Jeanne Whitemee is the author of over forty novels and short stories. She started out as an actress, before realising her ambition of becoming a fulltime writer.
The Lost Daughters chronicles the intertwining lives of two young women in 1950s England, whose lives are beset by personal loss, and their remarkable journey to the capital, to exceed the expectations of their gender and embark upon remarkable business ventures.
How did you come up with the idea for The Lost Daughters? And why did you decide to start the story in 1955?
I’m always fascinated by the way a meeting between two people can influence their lives and I think that the fifties was an interesting decade – a world struggling to reshape itself after WW2.
Although they occasionally meet, Cathy and Rosalind tell their own separate stories. What made you decide to have two protagonists instead of just one?
The two girls come from totally different backgrounds and yet their early friendship establishes a firm relationship. I thought it was fascinating to tell their very different stories separately and show how their paths cross in spite of their different circumstances.
So The Lost Daughters is mainly set in London, with later chapters in Suffolk. What made you choose Edgware specifically as a location?
My father was a Londoner so I do have connections in London. I also have friends in the suburbs so locations like Edgware and Burnt Oak are familiar to me. I lived in Suffolk for three years, so that county is one I know well.
Was the theatre theme influenced by your own time in theatre? If so, have you ever met anyone like Rosalind’s fame-hungry mother Una?
Yes, I used my own knowledge of the theatre and members of the acting profession as research for this story. I grew up in that world as my father was a musician (pianist) and musical director in a repertory theatre in the Midlands. Probably influenced by this, I later attended drama school and progressed to a career in the theatre. All of my characters are the product of my own creation, although sometimes their behaviour and idiosyncrasies are based on people I have met.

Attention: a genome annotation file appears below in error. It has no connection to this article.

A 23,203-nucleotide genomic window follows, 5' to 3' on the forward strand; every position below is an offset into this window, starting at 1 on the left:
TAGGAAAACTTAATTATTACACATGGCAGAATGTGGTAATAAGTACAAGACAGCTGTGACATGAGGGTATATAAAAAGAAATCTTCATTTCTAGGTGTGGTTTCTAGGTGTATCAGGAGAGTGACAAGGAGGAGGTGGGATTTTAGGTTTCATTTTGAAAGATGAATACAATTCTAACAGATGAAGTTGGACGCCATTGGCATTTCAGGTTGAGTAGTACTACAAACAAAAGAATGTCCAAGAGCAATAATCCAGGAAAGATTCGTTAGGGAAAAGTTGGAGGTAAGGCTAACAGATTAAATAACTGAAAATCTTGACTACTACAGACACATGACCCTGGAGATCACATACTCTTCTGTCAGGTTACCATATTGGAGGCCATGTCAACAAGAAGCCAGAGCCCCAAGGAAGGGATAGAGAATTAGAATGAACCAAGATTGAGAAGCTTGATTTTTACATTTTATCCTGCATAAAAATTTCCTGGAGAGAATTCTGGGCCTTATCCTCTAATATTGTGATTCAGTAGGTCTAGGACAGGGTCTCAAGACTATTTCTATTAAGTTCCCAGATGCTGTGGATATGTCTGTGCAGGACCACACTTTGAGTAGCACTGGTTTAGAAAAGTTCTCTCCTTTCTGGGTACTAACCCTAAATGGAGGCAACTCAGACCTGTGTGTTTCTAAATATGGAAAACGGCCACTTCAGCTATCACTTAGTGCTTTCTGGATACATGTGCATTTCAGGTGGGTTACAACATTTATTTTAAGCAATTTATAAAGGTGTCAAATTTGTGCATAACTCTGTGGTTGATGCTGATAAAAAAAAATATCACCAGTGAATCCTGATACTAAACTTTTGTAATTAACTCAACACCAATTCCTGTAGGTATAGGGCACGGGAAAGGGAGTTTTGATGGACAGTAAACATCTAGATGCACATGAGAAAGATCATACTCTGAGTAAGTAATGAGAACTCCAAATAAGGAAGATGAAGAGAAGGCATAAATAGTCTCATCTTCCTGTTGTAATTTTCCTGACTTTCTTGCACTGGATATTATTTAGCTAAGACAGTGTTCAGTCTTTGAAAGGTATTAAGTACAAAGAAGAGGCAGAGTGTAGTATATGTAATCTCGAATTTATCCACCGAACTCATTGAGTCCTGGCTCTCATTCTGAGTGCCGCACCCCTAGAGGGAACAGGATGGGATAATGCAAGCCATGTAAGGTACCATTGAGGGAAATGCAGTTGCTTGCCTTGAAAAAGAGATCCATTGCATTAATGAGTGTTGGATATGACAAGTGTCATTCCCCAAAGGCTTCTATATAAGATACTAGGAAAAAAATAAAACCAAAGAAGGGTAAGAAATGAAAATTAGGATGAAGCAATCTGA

Which aspect of the book did you have to do the most research for?
Probably the hotel business, although I do have some experience of running a hotel as my grandparents owned and ran a small hotel in my early years.
What advice would you give someone looking to write their debut historical fiction novel?
Embarking on a historical novel is a serious undertaking and should not be undertaken lightly, because a lot of readers trust what they read as a true picture of life in that particular era, even though it is a work of fiction. The age-old advice is ‘Write about what you know’, and this is sound advice, but if an author wants to write about a longer bygone age, then thorough research is essential. Read all you can on the period and subject. Make notes – visit places and locations if you can – check on costume and hairstyles of the period – the kind of food eaten and the speech used, i.e. do not use present day slang such as ‘OK’, or ‘fashionable’ phrases like ‘any time soon’. On the other hand, speech changes all the time so don’t get bogged down by it and certainly don’t pepper your work with words like ‘gadsooks’ etc. Remember that your work must be readable. A pinch of atmosphere is better than a shovel full of authenticity. The most important aspects are the story and the people, and if you get them right, you’ll have a ‘page turner’ – and that’s what you’re aiming for.
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